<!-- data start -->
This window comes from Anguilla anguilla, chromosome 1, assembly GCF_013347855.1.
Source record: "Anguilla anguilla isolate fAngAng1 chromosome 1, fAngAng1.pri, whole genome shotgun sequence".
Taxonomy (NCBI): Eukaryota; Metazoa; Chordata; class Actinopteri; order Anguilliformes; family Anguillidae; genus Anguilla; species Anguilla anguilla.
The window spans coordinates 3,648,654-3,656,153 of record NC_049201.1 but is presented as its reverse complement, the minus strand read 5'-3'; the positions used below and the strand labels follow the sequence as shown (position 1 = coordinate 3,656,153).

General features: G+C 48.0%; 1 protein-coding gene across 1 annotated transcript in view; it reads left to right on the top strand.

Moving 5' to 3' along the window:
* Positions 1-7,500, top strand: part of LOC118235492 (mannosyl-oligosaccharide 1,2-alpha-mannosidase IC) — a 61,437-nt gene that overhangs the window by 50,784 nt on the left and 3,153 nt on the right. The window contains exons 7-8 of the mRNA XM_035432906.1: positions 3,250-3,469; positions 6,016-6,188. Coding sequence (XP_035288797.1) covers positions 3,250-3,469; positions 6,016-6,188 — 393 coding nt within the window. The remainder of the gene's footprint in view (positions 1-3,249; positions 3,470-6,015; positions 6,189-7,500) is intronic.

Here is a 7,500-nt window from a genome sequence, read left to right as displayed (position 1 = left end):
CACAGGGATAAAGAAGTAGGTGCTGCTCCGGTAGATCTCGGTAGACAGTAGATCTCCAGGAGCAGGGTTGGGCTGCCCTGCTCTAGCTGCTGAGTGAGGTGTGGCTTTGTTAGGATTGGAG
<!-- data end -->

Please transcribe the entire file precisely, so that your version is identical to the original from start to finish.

This window comes from Anguilla anguilla, chromosome 1, assembly GCF_013347855.1.
Source record: "Anguilla anguilla isolate fAngAng1 chromosome 1, fAngAng1.pri, whole genome shotgun sequence".
Taxonomy (NCBI): Eukaryota; Metazoa; Chordata; class Actinopteri; order Anguilliformes; family Anguillidae; genus Anguilla; species Anguilla anguilla.
The window spans coordinates 3,648,654-3,656,153 of record NC_049201.1 but is presented as its reverse complement, the minus strand read 5'-3'; the positions used below and the strand labels follow the sequence as shown (position 1 = coordinate 3,656,153).

General features: G+C 48.0%; 1 protein-coding gene across 1 annotated transcript in view; it reads left to right on the top strand.

Moving 5' to 3' along the window:
* Positions 1-7,500, top strand: part of LOC118235492 (mannosyl-oligosaccharide 1,2-alpha-mannosidase IC) — a 61,437-nt gene that overhangs the window by 50,784 nt on the left and 3,153 nt on the right. The window contains exons 7-8 of the mRNA XM_035432906.1: positions 3,250-3,469; positions 6,016-6,188. Coding sequence (XP_035288797.1) covers positions 3,250-3,469; positions 6,016-6,188 — 393 coding nt within the window. The remainder of the gene's footprint in view (positions 1-3,249; positions 3,470-6,015; positions 6,189-7,500) is intronic.

Here is a 7,500-nt window from a genome sequence, read left to right as displayed (position 1 = left end):
CACAGGGATAAAGAAGTAGGTGCTGCTCCGGTAGATCTCGGTAGACAGTAGATCTCCAGGAGCAGGGTTGGGCTGCCCTGCTCTAGCTGCTGAGTGAGGTGTGGCTTTGTTAGGATTGGAG